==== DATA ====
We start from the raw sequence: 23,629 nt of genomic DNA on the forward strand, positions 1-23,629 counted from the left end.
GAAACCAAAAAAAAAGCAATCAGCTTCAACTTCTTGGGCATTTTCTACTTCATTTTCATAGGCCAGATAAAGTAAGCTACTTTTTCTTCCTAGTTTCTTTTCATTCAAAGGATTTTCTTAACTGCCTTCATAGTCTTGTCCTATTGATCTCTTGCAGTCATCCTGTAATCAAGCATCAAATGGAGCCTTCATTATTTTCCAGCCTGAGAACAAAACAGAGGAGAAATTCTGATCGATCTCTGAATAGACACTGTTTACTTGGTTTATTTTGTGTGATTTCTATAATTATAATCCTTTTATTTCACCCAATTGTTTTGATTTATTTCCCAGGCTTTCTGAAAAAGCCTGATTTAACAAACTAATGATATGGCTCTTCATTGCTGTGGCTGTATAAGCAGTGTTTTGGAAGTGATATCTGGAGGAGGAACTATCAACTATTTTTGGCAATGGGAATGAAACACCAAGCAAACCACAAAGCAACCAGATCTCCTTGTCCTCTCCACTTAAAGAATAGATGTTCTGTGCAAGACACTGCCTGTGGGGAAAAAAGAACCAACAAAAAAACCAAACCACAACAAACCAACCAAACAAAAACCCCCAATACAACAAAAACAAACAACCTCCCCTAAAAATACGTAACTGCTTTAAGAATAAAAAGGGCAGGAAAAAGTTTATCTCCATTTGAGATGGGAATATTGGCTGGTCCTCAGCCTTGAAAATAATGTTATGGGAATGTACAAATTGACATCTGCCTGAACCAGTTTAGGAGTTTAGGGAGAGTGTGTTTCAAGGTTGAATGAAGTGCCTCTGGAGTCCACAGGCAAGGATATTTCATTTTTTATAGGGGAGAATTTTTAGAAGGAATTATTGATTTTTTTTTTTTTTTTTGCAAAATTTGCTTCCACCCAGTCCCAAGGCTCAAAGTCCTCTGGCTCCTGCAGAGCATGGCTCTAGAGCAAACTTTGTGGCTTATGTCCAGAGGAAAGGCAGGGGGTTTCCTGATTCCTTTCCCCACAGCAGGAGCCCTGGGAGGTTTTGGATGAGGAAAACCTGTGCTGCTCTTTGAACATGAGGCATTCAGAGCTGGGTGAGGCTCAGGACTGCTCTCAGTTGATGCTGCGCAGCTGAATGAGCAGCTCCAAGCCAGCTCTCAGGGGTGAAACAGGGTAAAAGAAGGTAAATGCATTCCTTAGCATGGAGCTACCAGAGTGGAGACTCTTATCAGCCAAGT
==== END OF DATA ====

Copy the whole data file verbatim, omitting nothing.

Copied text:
We start from the raw sequence: 23,629 nt of genomic DNA on the forward strand, positions 1-23,629 counted from the left end.
GAAACCAAAAAAAAAGCAATCAGCTTCAACTTCTTGGGCATTTTCTACTTCATTTTCATAGGCCAGATAAAGTAAGCTACTTTTTCTTCCTAGTTTCTTTTCATTCAAAGGATTTTCTTAACTGCCTTCATAGTCTTGTCCTATTGATCTCTTGCAGTCATCCTGTAATCAAGCATCAAATGGAGCCTTCATTATTTTCCAGCCTGAGAACAAAACAGAGGAGAAATTCTGATCGATCTCTGAATAGACACTGTTTACTTGGTTTATTTTGTGTGATTTCTATAATTATAATCCTTTTATTTCACCCAATTGTTTTGATTTATTTCCCAGGCTTTCTGAAAAAGCCTGATTTAACAAACTAATGATATGGCTCTTCATTGCTGTGGCTGTATAAGCAGTGTTTTGGAAGTGATATCTGGAGGAGGAACTATCAACTATTTTTGGCAATGGGAATGAAACACCAAGCAAACCACAAAGCAACCAGATCTCCTTGTCCTCTCCACTTAAAGAATAGATGTTCTGTGCAAGACACTGCCTGTGGGGAAAAAAGAACCAACAAAAAAACCAAACCACAACAAACCAACCAAACAAAAACCCCCAATACAACAAAAACAAACAACCTCCCCTAAAAATACGTAACTGCTTTAAGAATAAAAAGGGCAGGAAAAAGTTTATCTCCATTTGAGATGGGAATATTGGCTGGTCCTCAGCCTTGAAAATAATGTTATGGGAATGTACAAATTGACATCTGCCTGAACCAGTTTAGGAGTTTAGGGAGAGTGTGTTTCAAGGTTGAATGAAGTGCCTCTGGAGTCCACAGGCAAGGATATTTCATTTTTTATAGGGGAGAATTTTTAGAAGGAATTATTGATTTTTTTTTTTTTTTTTGCAAAATTTGCTTCCACCCAGTCCCAAGGCTCAAAGTCCTCTGGCTCCTGCAGAGCATGGCTCTAGAGCAAACTTTGTGGCTTATGTCCAGAGGAAAGGCAGGGGGTTTCCTGATTCCTTTCCCCACAGCAGGAGCCCTGGGAGGTTTTGGATGAGGAAAACCTGTGCTGCTCTTTGAACATGAGGCATTCAGAGCTGGGTGAGGCTCAGGACTGCTCTCAGTTGATGCTGCGCAGCTGAATGAGCAGCTCCAAGCCAGCTCTCAGGGGTGAAACAGGGTAAAAGAAGGTAAATGCATTCCTTAGCATGGAGCTACCAGAGTGGAGACTCTTATCAGCCAAGT